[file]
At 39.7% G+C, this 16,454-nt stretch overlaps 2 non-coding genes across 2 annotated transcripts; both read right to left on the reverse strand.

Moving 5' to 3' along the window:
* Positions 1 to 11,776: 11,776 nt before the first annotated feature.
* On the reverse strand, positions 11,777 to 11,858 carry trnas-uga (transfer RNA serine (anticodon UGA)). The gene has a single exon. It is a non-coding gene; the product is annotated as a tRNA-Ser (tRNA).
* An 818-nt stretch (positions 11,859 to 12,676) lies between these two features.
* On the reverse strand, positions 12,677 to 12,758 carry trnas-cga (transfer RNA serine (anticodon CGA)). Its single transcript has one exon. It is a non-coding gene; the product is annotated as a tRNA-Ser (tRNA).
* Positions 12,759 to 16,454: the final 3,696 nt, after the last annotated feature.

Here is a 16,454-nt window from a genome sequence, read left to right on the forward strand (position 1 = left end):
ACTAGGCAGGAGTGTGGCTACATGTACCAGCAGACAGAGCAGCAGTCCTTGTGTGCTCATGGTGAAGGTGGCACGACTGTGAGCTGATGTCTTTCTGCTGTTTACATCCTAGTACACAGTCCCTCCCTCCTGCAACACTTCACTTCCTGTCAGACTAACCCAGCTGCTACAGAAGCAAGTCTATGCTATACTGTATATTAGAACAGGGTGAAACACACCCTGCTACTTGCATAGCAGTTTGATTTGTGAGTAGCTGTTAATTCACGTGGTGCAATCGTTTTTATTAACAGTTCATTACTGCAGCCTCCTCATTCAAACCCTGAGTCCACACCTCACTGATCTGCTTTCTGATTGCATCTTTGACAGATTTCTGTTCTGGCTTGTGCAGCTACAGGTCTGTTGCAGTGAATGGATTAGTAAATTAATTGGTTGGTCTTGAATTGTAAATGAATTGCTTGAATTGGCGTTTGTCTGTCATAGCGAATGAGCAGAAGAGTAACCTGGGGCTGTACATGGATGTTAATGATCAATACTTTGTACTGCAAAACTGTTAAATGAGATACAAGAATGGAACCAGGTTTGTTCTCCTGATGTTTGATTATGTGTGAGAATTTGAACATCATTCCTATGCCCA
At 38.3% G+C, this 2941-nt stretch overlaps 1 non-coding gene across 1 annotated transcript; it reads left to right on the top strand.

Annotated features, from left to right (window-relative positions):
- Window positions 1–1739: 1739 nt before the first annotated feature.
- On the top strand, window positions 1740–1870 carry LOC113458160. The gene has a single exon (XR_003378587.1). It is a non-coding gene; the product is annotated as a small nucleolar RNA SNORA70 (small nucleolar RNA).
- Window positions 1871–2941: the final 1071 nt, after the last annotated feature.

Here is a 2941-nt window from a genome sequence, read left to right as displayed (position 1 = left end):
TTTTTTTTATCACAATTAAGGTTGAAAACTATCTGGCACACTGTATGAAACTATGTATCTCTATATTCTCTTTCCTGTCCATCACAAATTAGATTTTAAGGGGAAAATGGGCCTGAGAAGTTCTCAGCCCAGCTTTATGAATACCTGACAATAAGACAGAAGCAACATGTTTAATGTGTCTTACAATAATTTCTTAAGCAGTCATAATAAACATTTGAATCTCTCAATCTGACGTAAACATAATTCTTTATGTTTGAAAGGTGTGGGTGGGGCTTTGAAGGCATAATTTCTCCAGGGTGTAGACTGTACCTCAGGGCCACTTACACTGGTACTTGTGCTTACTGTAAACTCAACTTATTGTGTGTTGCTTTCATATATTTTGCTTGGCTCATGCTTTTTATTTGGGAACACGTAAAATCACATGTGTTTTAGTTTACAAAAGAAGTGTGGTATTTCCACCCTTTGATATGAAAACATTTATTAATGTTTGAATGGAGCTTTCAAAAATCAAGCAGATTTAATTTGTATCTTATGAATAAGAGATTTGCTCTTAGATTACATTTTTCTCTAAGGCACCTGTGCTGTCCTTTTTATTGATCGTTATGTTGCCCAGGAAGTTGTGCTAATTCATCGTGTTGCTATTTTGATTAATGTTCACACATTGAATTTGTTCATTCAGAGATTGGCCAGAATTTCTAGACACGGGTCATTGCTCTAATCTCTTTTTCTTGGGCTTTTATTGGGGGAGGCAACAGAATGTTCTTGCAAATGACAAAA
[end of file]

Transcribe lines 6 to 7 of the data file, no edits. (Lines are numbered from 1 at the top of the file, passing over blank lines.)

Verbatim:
* On the reverse strand, positions 12,677 to 12,758 carry trnas-cga (transfer RNA serine (anticodon CGA)). Its single transcript has one exon. It is a non-coding gene; the product is annotated as a tRNA-Ser (tRNA).
* Positions 12,759 to 16,454: the final 3,696 nt, after the last annotated feature.